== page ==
Blackhawks’ Stanley Cup glory appears to come with steep price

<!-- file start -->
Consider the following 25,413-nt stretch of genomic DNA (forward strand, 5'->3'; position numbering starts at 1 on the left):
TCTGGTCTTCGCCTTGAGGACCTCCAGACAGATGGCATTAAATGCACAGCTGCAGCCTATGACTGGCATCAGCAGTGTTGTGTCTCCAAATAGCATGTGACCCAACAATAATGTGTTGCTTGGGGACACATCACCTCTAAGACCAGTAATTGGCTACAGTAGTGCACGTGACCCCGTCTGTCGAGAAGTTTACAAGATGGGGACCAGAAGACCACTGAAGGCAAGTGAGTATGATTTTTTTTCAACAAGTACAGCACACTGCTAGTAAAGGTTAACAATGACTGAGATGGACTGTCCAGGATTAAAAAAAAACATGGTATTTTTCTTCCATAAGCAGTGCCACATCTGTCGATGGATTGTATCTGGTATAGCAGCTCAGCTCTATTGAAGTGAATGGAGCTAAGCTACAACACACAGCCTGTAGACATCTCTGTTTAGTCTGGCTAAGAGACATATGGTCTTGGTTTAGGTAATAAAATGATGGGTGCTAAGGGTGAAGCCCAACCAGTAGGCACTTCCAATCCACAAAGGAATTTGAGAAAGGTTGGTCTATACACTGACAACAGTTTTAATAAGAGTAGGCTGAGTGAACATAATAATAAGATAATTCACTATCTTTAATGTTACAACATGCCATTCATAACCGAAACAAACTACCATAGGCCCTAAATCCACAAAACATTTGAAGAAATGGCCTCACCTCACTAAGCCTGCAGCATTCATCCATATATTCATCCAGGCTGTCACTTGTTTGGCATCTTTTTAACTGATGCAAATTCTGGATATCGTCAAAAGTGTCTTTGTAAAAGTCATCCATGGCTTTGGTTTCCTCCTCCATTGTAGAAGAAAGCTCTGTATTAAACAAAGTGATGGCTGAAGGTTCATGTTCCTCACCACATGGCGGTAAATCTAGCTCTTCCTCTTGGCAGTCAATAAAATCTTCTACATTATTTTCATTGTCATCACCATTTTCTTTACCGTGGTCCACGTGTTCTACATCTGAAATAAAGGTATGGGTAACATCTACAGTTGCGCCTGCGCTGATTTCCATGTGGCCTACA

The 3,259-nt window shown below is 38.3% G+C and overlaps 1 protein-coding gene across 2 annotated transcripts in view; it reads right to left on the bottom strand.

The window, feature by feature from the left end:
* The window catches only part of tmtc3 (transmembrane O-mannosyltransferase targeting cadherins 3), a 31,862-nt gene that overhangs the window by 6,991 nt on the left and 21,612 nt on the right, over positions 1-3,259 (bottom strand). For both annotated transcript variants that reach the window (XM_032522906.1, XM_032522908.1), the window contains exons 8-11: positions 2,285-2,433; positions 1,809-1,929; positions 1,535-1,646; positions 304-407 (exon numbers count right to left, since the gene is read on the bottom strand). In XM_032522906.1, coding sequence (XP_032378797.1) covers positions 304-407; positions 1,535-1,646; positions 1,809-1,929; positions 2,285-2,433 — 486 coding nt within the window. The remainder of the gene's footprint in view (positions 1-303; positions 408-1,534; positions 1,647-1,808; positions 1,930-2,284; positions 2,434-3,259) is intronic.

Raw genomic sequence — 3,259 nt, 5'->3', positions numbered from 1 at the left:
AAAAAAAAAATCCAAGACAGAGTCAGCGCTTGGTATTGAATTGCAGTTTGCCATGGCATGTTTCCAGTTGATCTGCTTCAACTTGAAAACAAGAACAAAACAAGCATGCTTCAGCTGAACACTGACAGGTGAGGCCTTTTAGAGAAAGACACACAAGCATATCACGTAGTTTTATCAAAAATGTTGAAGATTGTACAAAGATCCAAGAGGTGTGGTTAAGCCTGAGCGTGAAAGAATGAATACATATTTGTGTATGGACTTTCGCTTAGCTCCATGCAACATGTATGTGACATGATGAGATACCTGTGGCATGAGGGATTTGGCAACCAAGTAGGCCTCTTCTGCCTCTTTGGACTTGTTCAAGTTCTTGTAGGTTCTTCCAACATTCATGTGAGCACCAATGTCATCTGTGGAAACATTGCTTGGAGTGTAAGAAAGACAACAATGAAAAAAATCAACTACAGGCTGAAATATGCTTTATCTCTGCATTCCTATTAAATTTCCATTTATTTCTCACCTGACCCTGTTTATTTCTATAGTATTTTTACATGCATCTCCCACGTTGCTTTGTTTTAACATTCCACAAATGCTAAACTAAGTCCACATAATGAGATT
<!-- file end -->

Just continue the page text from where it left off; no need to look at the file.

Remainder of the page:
The Blackhawks stand at the blue line during the national anthem before Game 5 of the 2010 Stanley Cup Final at the United Center. | Sun-TimesThe Hawks allegedly did nothing about complaints of sexual assault in 2010. Now it looks as though that failure is coming back to haunt them. You know what the problem with sexual assault is? It’s a gift that keeps on giving. The damage to victims lasts a lifetime, like a tumor that keeps growing or a virus that eats you up from the inside. Then there’s the damage from the inevitable cover-up, the attempt by higher-ups — be they coaches, managers, parents, heads of churches or organizations — to keep the crime from becoming known. This part usually doesn’t end well, either. Sometimes the abused plaintiffs are stiffed for lack of evidence and/or the expensive legal maneuvering of the defendants, or they win their court cases and are ‘‘rewarded’’ years later with money, which is something but does little to assuage the wounded soul. Sometimes the perpetrator of the sexual assault is sent off to prison, which is good. Justice helps, but it cures nothing. Because, as stated earlier, this thing just keeps on giving. Enter the Blackhawks. They have a mess on their hands. According to a lawsuit filed by a former player, known at this point only as ‘‘John Doe,’’ the Hawks had a video coach on staff named Bradley Aldrich, who allegedly sexually assaulted the plaintiff and another player in 2010, just weeks before the team won its first Stanley Cup title in 49 years. Other players have come forward and said that Aldrich was well-known on the team as a sexual deviant and that the lawsuit, in essence, is justified. Former skills coach Paul Vincent told the Canadian network TSN that he informed the Hawks’ top brass about the alleged assault in a meeting and that nobody did a thing. My own questioning got a former employee, who doesn’t want to be named, to say of the Hawks’ knowledge of Aldrich’s alleged assaults: ‘‘They all knew. Big-time.’’ So now the lawyers come in like a herd of elephants. The Hawks have the high-billing Chicago firm Jenner & Block doing an ‘‘independent review’’ of the charges, even though the Hawks are paying the bill. If that’s how ‘‘independent’’ works, it’s interesting. The accusers have their own legal team, of course. Compounding matters is that the Hawks also are being sued by a man who was sexually assaulted at age 16 by Aldrich in 2013 in Houghton, Michigan. The man claims the Hawks gave Aldrich a glowing performance review upon his leaving the organization, thus sending an alleged pedophile on to further employment governing young men, this time as a volunteer high school coach. This last bit of hand-washing, giving Aldrich a greased path to somewhere else, is reminiscent of the Catholic Church’s habit of quietly sending on pedophile priests to distant parishes, like small-town sheriffs kicking drunks into the next county. But, see, this stuff doesn’t go away. Not with a kick, not with a shrug, not with a cover-up. The Hawks might have cleared the runway for their wondrous and magical five-year run to three Cup championships by 2015, but at what cost? Executives John McDonough (now retired), Stan Bowman and Al MacIsaac and skills coach James Gary — all of whom allegedly were told of the alleged assaults — might be asking themselves that question this very moment. The late Joe Paterno, Penn State’s legendary football coach, casually dismissed for years the hideously rampant pedophilia of his top assistant, Jerry Sandusky, at what proved to be a devastating price to him, the school and the victims. The harm disgraced Dr. Larry Nassar did at Michigan State and as the head physician for USA Gymnastics to hundreds of athletes — including Olympic champions — is mountainous, simply because those in charge looked away. As punishment, Michigan State alone has been ordered to pay $500 million in damages to victims. Nassar himself got 175 years in prison. I don’t know if there’s something about Michigan, but famous University of Michigan football coach Bo Schembechler, who died in 2006, is now under attack by many former players who claim he disregarded the decades of sexual assaults then-team doctor Robert E. Anderson perpetrated on his athlete victims. Their charges are backed up by a 240-page report commissioned by the university. One former Michigan player, Daniel Kwiatkowski, says he was told by Schembechler to ‘‘toughen up’’ and ignore the abuse. Matt Schembechler, one of Bo’s sons, claims that when he told his dad that Anderson had abused him during a physical at age 10, Bo punched him and ‘‘went into a rage, hitting, screaming, spitting.’’ Yeah, you can kick the can down the road, but the can doesn’t go away. The Hawks are staring at that little beauty right now.